When I sometimes tell people that I do placenta encapsulation for clients who desire it; the reactions I receive are usually faces appearing to have just smelled something obnoxious, and less than enthusiastic attitudes. At best, most are intrigued with how it is processed, and for what purposes someone would want to consume their placenta. Below are some interesting facts about the placenta, description of the different processes used for encapsulating the placenta, and the benefits reported by new moms (aka, anecdotal evidence), who have consumed their placentas.
Very basically, the placenta is a temporary organ developed in the uterus during pregnancy. It is shared between Mama and Baby. The umbilical cord connects Baby to the placenta, providing him with oxygen and nutrients from Mama to grow, while also removing waste from his blood. In this way, the placenta acts as both a lung and a filtering system for Baby. The placenta also secretes large amounts of hormones to keep baby from delivering, too early; as well as hormones which pave the way for delivery.
We are one of only a few animals that does not practice placentophagy, or consuming our placentas as part of the normal birth process. There is much debate from just about anyone you ask, as to whether animals do it for safety purposes (hiding evidence from predators), or for physiological purposes (see reported benefits below). Maybe it's both.
Midwives around the globe have known the uses and healing benefits of the placenta for centuries. One practice of midwives includes using the placenta to stop postpartum hemorrhage following delivery. The placenta is believed to hold increased amounts of hormones from pregnancy and delivery, in addition to high levels of iron. Midwives, by cutting off a piece of the raw placenta and giving it to the mother to hold inside her cheek, use the mother's own hormones and nutrients held in the placenta, which are immediately transferred into mama's blood stream, to stop the blood flow. These hormones cause the uterus to clamp and slow the blood flow.
Some cultures make it a regular practice to give mama a piece of the placenta to hold in her cheek as a way of avoiding hemorrhage, altogether. Some homebirth mamas choose as part of their birth plan, to consume a piece of their placenta in a smoothie immediately after giving birth, for the reported benefits of its ability to provide a surge of energy, as well as decrease bleeding.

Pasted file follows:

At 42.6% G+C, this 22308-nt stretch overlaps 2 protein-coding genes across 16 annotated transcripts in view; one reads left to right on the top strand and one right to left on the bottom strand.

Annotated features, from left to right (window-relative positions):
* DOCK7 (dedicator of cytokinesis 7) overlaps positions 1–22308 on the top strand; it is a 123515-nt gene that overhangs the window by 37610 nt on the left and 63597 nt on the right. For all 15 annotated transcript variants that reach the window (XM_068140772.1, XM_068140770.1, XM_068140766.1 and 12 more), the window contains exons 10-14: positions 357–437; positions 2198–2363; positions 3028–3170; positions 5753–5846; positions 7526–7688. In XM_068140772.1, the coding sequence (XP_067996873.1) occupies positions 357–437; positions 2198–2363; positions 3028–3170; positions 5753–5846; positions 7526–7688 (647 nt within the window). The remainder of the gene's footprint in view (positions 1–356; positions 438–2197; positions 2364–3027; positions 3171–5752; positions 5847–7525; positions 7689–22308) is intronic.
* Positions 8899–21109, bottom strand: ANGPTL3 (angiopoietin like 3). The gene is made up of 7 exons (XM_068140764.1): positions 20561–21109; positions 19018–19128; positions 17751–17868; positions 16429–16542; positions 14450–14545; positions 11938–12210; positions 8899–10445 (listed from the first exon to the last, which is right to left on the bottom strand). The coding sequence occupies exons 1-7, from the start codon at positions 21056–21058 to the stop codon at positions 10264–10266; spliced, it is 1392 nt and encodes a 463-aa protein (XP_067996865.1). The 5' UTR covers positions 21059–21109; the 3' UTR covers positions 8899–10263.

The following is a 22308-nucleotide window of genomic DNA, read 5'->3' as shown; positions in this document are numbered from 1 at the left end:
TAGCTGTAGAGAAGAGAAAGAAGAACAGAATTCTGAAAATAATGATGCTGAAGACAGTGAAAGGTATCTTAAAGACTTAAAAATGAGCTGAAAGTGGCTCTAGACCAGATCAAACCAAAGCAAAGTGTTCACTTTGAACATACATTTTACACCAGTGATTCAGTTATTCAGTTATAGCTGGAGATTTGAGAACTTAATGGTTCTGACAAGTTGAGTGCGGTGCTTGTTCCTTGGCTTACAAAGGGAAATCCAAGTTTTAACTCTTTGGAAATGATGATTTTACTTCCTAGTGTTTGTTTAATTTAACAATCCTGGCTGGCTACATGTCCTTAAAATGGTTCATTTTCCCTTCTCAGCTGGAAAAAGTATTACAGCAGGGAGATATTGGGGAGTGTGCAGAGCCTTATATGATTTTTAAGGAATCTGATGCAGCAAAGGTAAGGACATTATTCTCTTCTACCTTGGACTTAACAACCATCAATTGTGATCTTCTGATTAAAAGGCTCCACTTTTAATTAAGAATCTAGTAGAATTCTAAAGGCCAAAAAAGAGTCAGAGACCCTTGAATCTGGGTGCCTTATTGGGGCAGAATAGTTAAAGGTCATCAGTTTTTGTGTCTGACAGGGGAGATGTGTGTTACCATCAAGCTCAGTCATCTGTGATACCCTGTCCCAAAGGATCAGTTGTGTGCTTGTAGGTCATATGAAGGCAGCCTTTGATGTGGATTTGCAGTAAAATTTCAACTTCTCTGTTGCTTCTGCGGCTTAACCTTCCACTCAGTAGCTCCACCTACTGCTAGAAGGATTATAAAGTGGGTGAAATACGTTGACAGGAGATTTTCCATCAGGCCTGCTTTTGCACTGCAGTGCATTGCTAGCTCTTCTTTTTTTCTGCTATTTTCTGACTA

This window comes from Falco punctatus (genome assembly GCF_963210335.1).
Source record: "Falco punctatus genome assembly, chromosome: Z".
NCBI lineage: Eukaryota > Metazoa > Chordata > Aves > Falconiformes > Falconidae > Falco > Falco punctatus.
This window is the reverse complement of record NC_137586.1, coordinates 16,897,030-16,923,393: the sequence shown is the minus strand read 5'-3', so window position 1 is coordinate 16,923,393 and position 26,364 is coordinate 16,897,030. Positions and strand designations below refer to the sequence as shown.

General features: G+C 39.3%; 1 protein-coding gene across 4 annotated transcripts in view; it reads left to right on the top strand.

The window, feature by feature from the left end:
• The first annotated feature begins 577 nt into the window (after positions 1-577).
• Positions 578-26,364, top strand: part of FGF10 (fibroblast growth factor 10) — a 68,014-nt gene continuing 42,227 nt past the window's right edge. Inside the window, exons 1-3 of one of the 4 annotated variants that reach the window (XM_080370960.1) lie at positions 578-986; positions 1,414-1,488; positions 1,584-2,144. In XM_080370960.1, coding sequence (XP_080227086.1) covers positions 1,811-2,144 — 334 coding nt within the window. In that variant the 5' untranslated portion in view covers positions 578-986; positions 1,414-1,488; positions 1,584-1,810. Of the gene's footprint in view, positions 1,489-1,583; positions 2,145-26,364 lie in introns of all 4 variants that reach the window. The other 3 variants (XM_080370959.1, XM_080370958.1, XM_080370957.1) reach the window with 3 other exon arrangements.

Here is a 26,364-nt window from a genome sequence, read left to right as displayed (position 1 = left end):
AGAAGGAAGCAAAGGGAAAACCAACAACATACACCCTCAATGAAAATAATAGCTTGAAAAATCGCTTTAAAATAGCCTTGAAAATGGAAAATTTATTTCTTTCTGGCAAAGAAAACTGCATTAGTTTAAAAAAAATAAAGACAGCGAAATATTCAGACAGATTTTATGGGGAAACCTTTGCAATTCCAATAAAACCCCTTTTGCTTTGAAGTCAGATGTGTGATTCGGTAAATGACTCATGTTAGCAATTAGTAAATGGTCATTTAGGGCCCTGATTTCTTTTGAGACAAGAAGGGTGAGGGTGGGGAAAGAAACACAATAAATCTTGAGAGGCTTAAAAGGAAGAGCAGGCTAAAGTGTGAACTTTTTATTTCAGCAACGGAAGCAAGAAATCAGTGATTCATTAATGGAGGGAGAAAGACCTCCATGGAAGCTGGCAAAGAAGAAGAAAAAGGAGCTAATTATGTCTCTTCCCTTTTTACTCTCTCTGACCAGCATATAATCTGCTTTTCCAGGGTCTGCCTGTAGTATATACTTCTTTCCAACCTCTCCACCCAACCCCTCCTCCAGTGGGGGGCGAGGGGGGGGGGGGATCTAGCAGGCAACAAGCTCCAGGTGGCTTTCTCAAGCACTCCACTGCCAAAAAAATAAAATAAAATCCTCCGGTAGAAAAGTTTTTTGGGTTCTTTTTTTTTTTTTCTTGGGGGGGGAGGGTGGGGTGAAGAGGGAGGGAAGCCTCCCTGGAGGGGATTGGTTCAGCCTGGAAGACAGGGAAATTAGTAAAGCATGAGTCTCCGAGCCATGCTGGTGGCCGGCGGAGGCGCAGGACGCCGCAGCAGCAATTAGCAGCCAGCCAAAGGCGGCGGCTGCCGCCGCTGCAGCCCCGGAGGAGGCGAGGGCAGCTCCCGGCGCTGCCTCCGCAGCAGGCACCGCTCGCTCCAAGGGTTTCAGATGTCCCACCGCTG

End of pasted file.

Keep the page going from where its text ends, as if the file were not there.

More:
In US hospitals and hospital based birth centers, synthetics are given immediately after birth to control maternal, postpartum bleeding.
Some Reported Benefits of Placenta Consumption Include:
increase in milk production
increased energy levels
decrease in stress levels
decrease in postpartum baby blues/depression
decreased postpartum bleeding
Some Methods of Consumption
as an ingredient to other recipes
The Encapsulation Process
Traditional Chinese Medicine Method (TCM)
This method has been used for generations upon generations. This process is based on the idea of Yin (cold) and Yang (warm). Steaming the placenta, along with the healing properties of lemon (grounding), ginger (circulation) and jalapeno (warmth) are believed to restore the warmth to a woman's body, and provide balance to her after birth, which is thought to leave a woman's body in a cold state.
The process involved includes: First, steaming the placenta with lemon, ginger and jalapeno. Then, it is cut into thin slices and placed in a dehydrator. After dehydration is complete, the pieces are ground into a fine powder and put into capsules for consumption.
Benefits of this process are reported by women to have a more calming effect and reduction in postpartum depression. However, this process produces fewer capsules, since during the steaming process the placenta shrinks (see pics above).
Raw (Simple) Method
Believing that some of the healing properties and nutrients are destroyed in the heating process of the TCM method; this process skips this step. Raw slices of the placenta are dehydrated on a lower setting, ground into fine powder and put into capsules for consumption. This process yields more capsules than the TCM method, which allows for longer consumption. The benefits reported are an increase of energy. Some believe the raw method of preparation provides more medicinal value.
It is relevant to note that despite warnings from the CDC, that placenta consumption poses no health risks to the newborn, as reported by a new study conducted by UNLV, which found no harm to newborns of women who practice placentophagy.
None of the studies conducted on placentophagy, so far have supported the benefits reported by mamas practicing it. However, most admit in discussion to limitations in the method as possible factors. Studies are continuing to be conducted by universities such as, UNLV, who previously concluded no hormonal benefits or otherwise from placenta consumption. However, they in their Placenta vs. Placebo study suggested, "... it doesn’t necessarily mean that between-group differences do not exist, just that we did not have a large enough sample size for differences to appear."
Other resources used for this article include:
Three Keys to Avoiding Postpartum Hemorrhage
What is the difference between raw (simple) and steamed (TCM) Placenta Encapsulation?
UNLV Study: Placenta Consumption Offers Few Benefits for New Mom
Study: Maternal Placenta Consumption Causes No Harm to Newborn
Maggie Watkins is the mother of 2 adult children. She has 20 years experience working with pregnant and postpartum families as a private hire doula and prenatal educator. She has a passion for birth and postpartum, along with a strong belief that parents become more confident in their roles the more they are supported and encouraged, without judgement of birth choices; and through the first several days at home with their new baby.